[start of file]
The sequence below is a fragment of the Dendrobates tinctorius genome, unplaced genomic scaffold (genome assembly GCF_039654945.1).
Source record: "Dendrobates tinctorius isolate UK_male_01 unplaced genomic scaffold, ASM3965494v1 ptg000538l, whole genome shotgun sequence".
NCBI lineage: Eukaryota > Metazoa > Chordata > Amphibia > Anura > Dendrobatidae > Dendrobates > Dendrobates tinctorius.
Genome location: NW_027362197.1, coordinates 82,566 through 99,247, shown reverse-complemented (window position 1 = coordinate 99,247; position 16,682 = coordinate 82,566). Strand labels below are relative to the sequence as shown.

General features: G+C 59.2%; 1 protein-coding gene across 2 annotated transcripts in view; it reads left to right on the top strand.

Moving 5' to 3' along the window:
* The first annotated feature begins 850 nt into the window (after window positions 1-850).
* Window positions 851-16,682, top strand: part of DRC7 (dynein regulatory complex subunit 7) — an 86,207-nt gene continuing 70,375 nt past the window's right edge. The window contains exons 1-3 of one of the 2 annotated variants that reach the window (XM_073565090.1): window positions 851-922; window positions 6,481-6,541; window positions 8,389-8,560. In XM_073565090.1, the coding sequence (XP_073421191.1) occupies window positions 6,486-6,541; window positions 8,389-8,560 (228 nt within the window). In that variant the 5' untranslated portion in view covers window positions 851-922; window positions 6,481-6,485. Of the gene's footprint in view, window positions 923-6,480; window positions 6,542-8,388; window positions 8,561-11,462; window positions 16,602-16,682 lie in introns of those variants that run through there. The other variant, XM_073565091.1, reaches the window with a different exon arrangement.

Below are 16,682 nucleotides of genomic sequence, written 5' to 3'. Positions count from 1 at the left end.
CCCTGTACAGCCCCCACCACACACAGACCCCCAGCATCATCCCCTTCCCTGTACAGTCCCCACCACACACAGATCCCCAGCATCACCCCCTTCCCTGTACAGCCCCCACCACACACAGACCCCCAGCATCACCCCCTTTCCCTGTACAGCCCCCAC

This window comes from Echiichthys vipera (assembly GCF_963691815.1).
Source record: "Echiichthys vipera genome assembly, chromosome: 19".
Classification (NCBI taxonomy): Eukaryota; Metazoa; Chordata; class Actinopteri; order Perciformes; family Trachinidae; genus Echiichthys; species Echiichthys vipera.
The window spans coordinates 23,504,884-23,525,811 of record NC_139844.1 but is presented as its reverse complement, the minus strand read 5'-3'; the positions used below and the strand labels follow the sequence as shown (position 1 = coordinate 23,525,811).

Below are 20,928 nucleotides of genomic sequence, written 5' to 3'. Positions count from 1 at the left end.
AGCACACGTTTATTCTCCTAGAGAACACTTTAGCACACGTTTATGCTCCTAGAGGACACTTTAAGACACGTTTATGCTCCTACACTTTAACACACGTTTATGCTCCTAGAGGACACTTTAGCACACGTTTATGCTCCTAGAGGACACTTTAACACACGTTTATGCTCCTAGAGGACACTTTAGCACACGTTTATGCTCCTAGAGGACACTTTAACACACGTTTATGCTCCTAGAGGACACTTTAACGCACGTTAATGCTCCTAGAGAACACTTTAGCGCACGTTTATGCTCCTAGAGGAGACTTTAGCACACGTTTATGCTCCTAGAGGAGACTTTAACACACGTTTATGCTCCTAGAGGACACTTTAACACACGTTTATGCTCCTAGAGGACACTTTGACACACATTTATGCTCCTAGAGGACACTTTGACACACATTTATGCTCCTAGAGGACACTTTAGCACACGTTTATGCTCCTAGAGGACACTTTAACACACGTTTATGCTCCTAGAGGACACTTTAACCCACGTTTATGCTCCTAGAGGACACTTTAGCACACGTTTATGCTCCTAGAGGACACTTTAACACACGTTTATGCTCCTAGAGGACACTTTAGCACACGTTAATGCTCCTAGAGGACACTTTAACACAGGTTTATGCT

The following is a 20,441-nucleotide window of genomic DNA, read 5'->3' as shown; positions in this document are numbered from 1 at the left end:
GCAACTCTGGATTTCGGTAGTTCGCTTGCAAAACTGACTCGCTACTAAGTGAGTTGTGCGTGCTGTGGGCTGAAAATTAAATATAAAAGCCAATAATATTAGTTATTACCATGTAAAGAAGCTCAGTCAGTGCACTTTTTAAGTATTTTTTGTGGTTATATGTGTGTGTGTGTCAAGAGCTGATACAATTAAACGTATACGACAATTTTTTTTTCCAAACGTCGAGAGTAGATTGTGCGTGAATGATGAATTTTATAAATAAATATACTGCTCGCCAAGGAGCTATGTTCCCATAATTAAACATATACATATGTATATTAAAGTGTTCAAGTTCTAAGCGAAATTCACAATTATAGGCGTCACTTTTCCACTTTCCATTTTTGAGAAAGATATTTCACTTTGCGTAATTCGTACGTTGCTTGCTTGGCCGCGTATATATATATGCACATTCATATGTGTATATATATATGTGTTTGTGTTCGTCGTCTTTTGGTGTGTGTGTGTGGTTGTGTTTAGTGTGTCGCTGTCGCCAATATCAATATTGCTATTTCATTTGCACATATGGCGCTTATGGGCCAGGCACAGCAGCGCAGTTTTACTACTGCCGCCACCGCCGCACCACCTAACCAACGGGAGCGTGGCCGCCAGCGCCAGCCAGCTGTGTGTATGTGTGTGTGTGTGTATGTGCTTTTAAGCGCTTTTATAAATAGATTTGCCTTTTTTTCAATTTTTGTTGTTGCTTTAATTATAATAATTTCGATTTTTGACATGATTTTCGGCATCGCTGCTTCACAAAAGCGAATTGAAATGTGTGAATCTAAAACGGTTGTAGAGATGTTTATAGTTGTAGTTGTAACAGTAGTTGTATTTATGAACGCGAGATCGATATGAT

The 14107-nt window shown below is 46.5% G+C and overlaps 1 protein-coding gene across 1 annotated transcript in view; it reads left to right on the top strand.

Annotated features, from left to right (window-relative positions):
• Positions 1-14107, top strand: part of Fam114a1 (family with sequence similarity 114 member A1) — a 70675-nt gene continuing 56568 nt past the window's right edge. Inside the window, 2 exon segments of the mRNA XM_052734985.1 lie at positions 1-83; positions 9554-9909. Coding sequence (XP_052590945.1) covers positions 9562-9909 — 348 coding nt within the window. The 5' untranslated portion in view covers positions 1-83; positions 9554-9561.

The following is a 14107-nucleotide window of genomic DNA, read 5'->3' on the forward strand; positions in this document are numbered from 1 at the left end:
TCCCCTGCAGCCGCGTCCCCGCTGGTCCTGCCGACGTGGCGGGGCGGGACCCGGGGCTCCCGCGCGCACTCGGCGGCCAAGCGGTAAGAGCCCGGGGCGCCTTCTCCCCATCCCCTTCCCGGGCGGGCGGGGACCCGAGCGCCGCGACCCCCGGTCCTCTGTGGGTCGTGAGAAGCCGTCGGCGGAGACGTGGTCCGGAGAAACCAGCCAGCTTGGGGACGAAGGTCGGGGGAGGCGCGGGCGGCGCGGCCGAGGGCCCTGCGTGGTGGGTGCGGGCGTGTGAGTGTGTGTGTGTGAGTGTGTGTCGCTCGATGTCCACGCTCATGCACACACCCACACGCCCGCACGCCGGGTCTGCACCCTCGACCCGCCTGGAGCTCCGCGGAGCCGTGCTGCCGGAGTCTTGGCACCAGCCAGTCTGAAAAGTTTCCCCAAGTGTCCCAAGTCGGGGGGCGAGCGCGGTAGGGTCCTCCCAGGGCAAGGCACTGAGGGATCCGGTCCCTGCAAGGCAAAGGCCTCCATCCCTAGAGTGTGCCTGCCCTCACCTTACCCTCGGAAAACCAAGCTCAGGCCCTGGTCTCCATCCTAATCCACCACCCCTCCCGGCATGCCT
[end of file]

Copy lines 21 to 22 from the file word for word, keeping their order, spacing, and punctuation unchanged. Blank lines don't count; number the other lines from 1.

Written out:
• Positions 1-14107, top strand: part of Fam114a1 (family with sequence similarity 114 member A1) — a 70675-nt gene continuing 56568 nt past the window's right edge. Inside the window, 2 exon segments of the mRNA XM_052734985.1 lie at positions 1-83; positions 9554-9909. Coding sequence (XP_052590945.1) covers positions 9562-9909 — 348 coding nt within the window. The 5' untranslated portion in view covers positions 1-83; positions 9554-9561.

The following is a 14107-nucleotide window of genomic DNA, read 5'->3' on the forward strand; positions in this document are numbered from 1 at the left end: